Reference: FSRCD 604
Bar code: 8427328606042
The Charlie Mingus compositions that make up this album were carefully selected over a period of months by Mingus himself, Pepper Adams and Teddy Charles as being most representative of his music.
Recorded in New York in September 1963, they constitute an outstanding cross-section of passionate, unconfined jazz that runs from the blues, through ballads, and swing tunes on to more experimental sounds. Under the leadership of baritone saxophonist Pepper Adams, who assembled a group of outstanding jazzmen, including Thad Jones, Zoot Sims, Hank Jones, Benny Powell, Paul Chambers, Bob Cranshaw and the Mingus alumni, Dannie Richmond and Charles McPherson, the playing is strong, driven by their intense and creative responses to these emotionally and, at times, politically- charged Mingus compositions.
"Pepper Adams' Plays Charlie Mingus is a watershed album in Adams' long career. For starters, Mingus himself had a hand in the selection of material for the dates, along with Adams and vibist Teddy Charles. Next, the two dates here, September 9 and 12, 1963, were recorded with two different bands. Most of the material was taped on the earlier date with an octet comprised of Adams, Mingus' own drummer, Danny Richmond, bassist Paul Chambers, and Thad Jones on trumpet and his brother Hank on piano.
The latter date added Charles McPherson on alto, Zoot Sims on tenor, Bennie Powell on trombone, and had Bob Cranshaw replacing Chambers on bass. Adams' read of "Fables of Faubus," by the quintet with its loping, rather than careening, pace, was arranged by Thad Jones approved by the composer. Historically, it is also the first recording of the work without vocals. "Incarnation," also by the quintet, was arranged by Adams. Hank Jones leads the band in the piece's difficult rhythmic and harmonic structures, and he edges Adams and Thad Jones on in the front line; Pepper's solo and fills are among the most moving and knotty of his career. Of the octet session, "Haitian Fight Song" is as furious as the composer's, as Cranshaw's bass drives the band inexhaustibly into the spirit of righteous indignation and rage at its heart. On "Better Git It in Your Soul," Sims and Powell's solos are full of gut-bucket funk and stride the R&B line with aplomb and plenty of grease. This is one of those must-own recordings for fans of Adams; but it is also for those who revere Mingus' work, because, as radical as some of these interpretations are, they were not only sanctioned by, but delighted in by the composer."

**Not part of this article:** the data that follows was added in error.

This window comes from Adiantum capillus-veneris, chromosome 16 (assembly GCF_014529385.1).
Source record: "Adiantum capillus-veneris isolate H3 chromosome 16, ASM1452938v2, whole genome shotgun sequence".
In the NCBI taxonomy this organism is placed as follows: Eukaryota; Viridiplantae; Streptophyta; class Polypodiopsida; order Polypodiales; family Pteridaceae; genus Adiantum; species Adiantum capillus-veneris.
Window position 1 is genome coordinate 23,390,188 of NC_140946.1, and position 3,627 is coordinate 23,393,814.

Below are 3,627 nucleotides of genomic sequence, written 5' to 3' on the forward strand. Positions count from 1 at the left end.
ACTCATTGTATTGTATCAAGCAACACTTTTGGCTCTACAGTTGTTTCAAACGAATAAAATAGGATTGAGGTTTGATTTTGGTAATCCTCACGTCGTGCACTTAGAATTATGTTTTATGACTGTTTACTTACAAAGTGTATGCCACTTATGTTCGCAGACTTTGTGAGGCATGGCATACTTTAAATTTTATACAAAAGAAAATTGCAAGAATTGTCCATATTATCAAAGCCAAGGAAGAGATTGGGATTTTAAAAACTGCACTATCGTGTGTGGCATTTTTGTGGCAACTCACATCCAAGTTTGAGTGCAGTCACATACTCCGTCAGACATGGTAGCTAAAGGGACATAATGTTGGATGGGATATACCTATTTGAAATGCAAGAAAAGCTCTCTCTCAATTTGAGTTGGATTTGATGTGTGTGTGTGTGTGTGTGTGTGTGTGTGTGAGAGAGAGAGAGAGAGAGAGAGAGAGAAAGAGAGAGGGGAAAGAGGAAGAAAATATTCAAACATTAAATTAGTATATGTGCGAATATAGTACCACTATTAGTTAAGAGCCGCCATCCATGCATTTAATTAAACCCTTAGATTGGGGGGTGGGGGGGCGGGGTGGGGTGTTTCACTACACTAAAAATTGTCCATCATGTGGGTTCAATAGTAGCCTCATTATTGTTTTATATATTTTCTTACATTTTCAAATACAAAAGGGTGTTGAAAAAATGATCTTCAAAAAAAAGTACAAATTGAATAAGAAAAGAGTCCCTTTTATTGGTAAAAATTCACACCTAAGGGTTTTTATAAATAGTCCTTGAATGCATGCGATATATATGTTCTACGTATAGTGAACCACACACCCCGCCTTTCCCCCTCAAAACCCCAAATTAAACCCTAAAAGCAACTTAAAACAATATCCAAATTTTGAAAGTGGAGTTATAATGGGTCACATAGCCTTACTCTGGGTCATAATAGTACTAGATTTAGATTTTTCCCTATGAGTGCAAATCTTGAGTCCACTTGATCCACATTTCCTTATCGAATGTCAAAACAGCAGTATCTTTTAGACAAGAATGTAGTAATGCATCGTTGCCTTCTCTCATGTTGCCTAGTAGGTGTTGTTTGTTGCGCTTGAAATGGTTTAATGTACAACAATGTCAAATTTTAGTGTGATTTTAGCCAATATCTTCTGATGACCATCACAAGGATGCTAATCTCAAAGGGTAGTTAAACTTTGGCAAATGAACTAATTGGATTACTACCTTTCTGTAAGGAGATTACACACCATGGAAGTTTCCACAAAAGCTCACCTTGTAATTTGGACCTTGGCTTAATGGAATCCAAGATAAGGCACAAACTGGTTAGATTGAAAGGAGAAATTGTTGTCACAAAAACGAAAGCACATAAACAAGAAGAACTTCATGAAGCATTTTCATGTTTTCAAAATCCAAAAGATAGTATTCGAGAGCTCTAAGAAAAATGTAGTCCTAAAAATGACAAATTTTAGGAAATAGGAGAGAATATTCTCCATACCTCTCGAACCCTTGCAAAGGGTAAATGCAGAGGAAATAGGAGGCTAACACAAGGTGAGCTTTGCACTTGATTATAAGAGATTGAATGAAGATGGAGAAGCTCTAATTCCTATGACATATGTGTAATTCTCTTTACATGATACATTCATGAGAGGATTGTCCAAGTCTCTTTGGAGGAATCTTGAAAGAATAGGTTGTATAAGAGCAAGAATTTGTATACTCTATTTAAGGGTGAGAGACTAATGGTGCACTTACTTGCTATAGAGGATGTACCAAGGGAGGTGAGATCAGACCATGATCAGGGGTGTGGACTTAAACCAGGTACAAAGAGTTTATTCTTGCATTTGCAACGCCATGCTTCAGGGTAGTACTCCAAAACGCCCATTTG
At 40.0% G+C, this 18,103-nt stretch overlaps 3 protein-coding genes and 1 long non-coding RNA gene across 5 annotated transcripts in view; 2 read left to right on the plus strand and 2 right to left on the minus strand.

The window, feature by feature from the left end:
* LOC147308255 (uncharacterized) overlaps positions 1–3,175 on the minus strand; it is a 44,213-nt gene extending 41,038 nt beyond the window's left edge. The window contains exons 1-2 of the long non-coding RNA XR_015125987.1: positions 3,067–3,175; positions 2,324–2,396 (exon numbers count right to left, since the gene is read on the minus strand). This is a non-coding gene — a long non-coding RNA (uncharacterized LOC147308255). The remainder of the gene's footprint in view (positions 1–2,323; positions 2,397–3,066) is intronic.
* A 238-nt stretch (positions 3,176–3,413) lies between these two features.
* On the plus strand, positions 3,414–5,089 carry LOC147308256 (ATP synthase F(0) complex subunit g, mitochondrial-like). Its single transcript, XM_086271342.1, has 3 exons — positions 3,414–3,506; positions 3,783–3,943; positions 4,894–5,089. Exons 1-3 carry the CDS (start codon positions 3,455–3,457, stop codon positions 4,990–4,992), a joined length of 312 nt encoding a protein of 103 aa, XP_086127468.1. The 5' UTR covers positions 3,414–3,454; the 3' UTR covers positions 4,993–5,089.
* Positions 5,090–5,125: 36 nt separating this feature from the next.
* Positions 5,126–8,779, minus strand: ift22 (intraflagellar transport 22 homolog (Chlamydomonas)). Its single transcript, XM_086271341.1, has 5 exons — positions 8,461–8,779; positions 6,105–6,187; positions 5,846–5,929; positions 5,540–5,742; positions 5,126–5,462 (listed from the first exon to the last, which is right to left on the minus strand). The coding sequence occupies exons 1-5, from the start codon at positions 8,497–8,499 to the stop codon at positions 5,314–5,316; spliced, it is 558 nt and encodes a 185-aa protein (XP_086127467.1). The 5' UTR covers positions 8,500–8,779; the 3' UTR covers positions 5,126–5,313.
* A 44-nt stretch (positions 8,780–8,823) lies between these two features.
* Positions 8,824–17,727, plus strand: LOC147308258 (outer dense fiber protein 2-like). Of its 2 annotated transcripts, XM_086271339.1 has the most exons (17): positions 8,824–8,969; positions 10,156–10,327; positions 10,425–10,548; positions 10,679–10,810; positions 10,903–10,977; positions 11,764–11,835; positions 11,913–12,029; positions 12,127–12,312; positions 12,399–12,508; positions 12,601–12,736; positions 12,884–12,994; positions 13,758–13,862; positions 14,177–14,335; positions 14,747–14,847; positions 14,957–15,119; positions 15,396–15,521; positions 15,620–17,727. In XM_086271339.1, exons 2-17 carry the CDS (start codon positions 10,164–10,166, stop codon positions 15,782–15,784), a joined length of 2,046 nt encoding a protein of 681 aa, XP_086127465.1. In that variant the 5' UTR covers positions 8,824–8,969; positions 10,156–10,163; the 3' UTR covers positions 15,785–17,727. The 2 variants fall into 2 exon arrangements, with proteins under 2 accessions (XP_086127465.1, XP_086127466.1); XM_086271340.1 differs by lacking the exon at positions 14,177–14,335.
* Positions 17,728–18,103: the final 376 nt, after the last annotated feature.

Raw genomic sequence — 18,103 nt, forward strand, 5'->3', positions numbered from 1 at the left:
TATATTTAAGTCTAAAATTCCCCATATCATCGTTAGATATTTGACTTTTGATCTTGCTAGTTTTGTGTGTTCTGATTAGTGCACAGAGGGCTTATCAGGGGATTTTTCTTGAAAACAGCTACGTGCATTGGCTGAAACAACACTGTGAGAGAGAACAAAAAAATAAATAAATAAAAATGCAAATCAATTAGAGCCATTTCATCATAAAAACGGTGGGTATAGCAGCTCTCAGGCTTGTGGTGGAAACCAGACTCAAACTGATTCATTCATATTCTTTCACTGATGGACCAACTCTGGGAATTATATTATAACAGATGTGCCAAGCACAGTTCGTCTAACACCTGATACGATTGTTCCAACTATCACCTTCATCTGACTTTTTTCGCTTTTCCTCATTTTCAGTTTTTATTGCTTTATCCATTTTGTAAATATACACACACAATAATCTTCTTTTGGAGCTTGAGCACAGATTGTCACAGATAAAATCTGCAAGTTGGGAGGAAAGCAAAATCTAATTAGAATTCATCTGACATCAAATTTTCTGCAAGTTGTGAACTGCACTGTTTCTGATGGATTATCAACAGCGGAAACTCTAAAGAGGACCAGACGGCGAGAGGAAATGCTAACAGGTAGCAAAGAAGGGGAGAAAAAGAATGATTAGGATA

Thom Jurek -All Music Guide
"Berry Gordy hedged his bets in 1962. Though the founder of Motown Records had his first #1 Billboard pop and R&B hit with the Marvelettes' Please Mr. Postman in late 1961, the following year was dry. To diversify and reach a range of radio stations, Gordy formed a bunch of other labels, including Gordy, Mel-O-Dy, Divinity and Workshop, a jazz label that tapped into local musicians. Gordy knew the Detroit jazz market well, having opened the 3D Record Mart, a jazz record store in the 1950s that went belly up.
In September 1963, Pepper Adams and Thad Jones teamed up to record Pepper Adams Plays the Compositions of Charlie Mingus on Gordy's Workshop label. Adams was from Detroit and Jones was from nearby Pontiac. According to the liner notes, Mingus, Adams and Teddy Charles chose the songs for the album, a process that took a few months.
The songs recorded on September 9 were Fables of Faubus, Black Light, Song With Orange, Carolyn, Incarnation [Reincarnation of a Lovebird] and Strollin' Honies [Nostalgia in Times Square]. The band that day featured Thad Jones (tp), Pepper Adams (bar) Hank Jones (p) Paul Chambers (b) and Dannie Richmond (d). Thad Jones arranged Fables of Faubus, Adams arranged Black Light and Incarnation, Mingus arranged Carolyn and Strollin' Honies, and Teddy Charles arranged Song With Orange.
On September 12, three more songs were added: Better Get It in Your Soul, Portrait and Haitian Fight Song. The ensemble included Thad Jones (tp), Benny Powell (tb), Charles McPherson (as), Zoot Sims (ts), Pepper Adams (bar), Hank Jones (p), Bob Cranshaw (b) and Dannie Richmond (d). It should be noted that Strollin' Honies [Nostalgia in Times Square] appears in John Cassavetes' film Shadows (1958).
According to the liner notes, Portrait was arranged by Thad Jones. I'm guessing that Mingus handled the arrangements for Better Get It in Your Soul and Haitian Fight Song.
Adams and Thad Jones's interpretations of Mingus's music are enormously sensitive and commanding, a feeling that comes only from knowing the bassist and composer well and understanding his art. One of my favorites on the album is Carolyn, which was written by Mingus specifically for this recording session in tribute to his daughter, Carolyn Keikki Mingus."
Charles Mingus died in 1979; Pepper Adams died in 1986.
Marc Myers (October 15, 2018)
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